3 Reasons Why I Cancelled My Credit Card
When used properly credit cards can be a great thing. They’re convenient if you want to purchase large items, handy for travelling overseas, provide fraud protection and provide other financial benefits.
I used to have a great card with a very good reward system. I paid it off every month so I wasn’t paying interest, and the whole thing definitely made sense on paper, but I decided to cancel it anyway.
While this may invoke shock, and even horror, in those who couldn’t live without their credit cards, there are actually a few good reasons behind my decision. Here’s the main gist of them:
Feel the pain of spending
Using a credit card to make purchases is easy. Too easy. You don’t have to consider if you can afford to pay for the item right now, because you’ve got a whole month (or more!) to pay it off.
Unfortunately during that month you’ll make further purchases, so by the time your credit card bill comes around you may not have the readies to pay it off in full. That’s where the card issuers make their money, by charging you high interest on your debt.
I found that I was using my card way too often, somewhat blinded by the delay in payment (“let future Ethan deal with that”) and the awesome rewards system (“it’s like free money!”). I wasn’t paying off each purchase as I made it, I was waiting for the monthly bill to come around, and that was usually a lot higher than I would have estimated. While I always made the payment in full, I still felt slightly out of control.
In short, by cancelling my credit card it let me feel the pain of spending, when I spend money I actually have. By not being reliant on my credit card I effectively re-learnt the value of money.
Avoid the annual fee
This is definitely not the main reason why I closed my card, but it sure is up there.
Most credit cards charge an annual fee. Depending on the type of card, and the rewards program offered, this can be quite hefty.
You could argue that annual credit card fees are worth it if you’re getting shopping vouchers, travel credit, restaurant discounts and the like, but a lot of the time the perks don’t really justify the annual fee. Hey, every business needs to make a profit, I get that. But don’t feel too bad for the cards issuers, they’re making great money on interest charges and of commissions they’re charging the vendors.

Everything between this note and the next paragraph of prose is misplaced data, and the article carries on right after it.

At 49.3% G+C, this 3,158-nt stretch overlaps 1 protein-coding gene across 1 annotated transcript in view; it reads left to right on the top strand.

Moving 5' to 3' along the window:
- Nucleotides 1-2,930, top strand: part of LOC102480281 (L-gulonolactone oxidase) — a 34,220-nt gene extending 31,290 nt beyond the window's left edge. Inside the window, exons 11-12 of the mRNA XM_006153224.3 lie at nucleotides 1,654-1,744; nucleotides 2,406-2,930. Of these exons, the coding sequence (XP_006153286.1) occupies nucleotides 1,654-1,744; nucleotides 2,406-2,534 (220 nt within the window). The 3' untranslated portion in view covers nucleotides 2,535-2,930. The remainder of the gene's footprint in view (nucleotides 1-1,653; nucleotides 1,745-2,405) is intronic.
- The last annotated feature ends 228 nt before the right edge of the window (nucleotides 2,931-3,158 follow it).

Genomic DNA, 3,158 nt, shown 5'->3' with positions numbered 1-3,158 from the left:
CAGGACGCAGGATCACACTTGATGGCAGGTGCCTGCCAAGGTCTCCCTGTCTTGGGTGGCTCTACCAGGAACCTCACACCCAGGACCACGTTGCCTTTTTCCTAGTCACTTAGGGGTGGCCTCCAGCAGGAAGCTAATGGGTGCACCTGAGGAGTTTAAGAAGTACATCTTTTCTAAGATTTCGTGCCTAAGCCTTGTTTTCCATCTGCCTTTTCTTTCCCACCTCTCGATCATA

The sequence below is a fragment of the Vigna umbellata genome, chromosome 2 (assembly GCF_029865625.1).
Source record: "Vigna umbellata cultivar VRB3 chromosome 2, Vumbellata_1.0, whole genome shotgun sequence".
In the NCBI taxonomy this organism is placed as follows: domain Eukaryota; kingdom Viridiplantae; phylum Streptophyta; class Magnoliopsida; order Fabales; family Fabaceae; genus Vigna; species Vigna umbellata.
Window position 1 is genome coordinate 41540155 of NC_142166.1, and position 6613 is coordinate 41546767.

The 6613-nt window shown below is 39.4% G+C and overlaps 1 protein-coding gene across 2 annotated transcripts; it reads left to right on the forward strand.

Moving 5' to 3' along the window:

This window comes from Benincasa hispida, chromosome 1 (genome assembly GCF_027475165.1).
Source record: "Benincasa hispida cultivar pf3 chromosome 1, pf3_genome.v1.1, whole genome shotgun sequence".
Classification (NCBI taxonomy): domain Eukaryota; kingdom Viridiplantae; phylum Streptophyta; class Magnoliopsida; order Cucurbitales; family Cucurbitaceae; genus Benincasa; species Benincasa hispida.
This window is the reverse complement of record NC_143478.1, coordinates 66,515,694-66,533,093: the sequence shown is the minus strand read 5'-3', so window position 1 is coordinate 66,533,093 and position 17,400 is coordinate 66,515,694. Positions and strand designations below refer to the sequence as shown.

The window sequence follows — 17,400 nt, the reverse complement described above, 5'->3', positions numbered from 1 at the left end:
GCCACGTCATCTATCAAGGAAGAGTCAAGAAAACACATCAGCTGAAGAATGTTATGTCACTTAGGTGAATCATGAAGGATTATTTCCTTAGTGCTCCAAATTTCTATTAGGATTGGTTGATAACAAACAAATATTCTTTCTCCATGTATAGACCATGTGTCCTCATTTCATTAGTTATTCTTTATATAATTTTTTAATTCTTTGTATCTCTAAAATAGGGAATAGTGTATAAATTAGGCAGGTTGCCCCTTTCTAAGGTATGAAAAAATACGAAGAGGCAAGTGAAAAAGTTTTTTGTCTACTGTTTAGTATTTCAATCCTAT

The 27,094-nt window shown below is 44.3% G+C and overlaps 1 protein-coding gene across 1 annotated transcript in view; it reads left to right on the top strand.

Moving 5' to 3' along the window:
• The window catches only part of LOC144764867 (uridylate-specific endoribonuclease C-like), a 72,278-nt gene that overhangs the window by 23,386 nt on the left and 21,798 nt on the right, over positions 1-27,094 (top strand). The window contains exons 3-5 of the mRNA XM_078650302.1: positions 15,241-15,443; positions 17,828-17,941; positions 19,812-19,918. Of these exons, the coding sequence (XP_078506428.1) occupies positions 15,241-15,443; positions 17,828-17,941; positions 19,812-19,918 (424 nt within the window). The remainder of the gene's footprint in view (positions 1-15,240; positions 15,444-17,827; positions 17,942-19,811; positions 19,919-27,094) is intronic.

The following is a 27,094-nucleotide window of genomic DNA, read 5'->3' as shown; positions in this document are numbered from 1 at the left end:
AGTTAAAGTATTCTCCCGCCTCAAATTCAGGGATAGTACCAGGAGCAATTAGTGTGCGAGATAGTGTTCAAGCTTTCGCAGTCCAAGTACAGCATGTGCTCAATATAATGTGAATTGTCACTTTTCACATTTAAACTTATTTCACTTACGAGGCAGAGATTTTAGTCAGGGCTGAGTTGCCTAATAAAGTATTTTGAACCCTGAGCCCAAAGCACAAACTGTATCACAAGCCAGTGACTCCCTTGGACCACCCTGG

Improve my borrowing power
The card issuer loved to offer me higher and still higher card limits until it got a bit ridiculous. I couldn’t imagine ever using that much money every month but still it was kind of nice they trusted me enough to offer it.
However, your credit card limit has a direct effect on how much money a bank will lend you for a mortgage or any kind of personal loan.
So you might think having a higher credit card limit is a kind of security blanket but in reality a lender will be looking at your repayment serviceability. That is, not just the amount you currently owe on your credit card but what your total repayments are if you max it out!
Having more than one credit card could hurt your borrowing power even more because a lender will take into account the total credit card limit you have for all the cards.
So you want to close your credit card account….
I’m not trying to put you off using a credit card but there are a lot of benefits to not having one too as I’ve mentioned. However, don’t think you can just cut your card in half and it’s automatically cancelled, the account will still be active, and incurring annual fees.
You may have to jump through a few hoops to get the account closed, so here’s what I did to avoid any issues with interest and fees:
- Pay off the balance in full
- Stop any automatic bill payments
- Wait a couple of weeks to ensure the balance is $0
- Call the credit card company to close the account
- Get a written confirmation that the account was closed and no further funds are oweing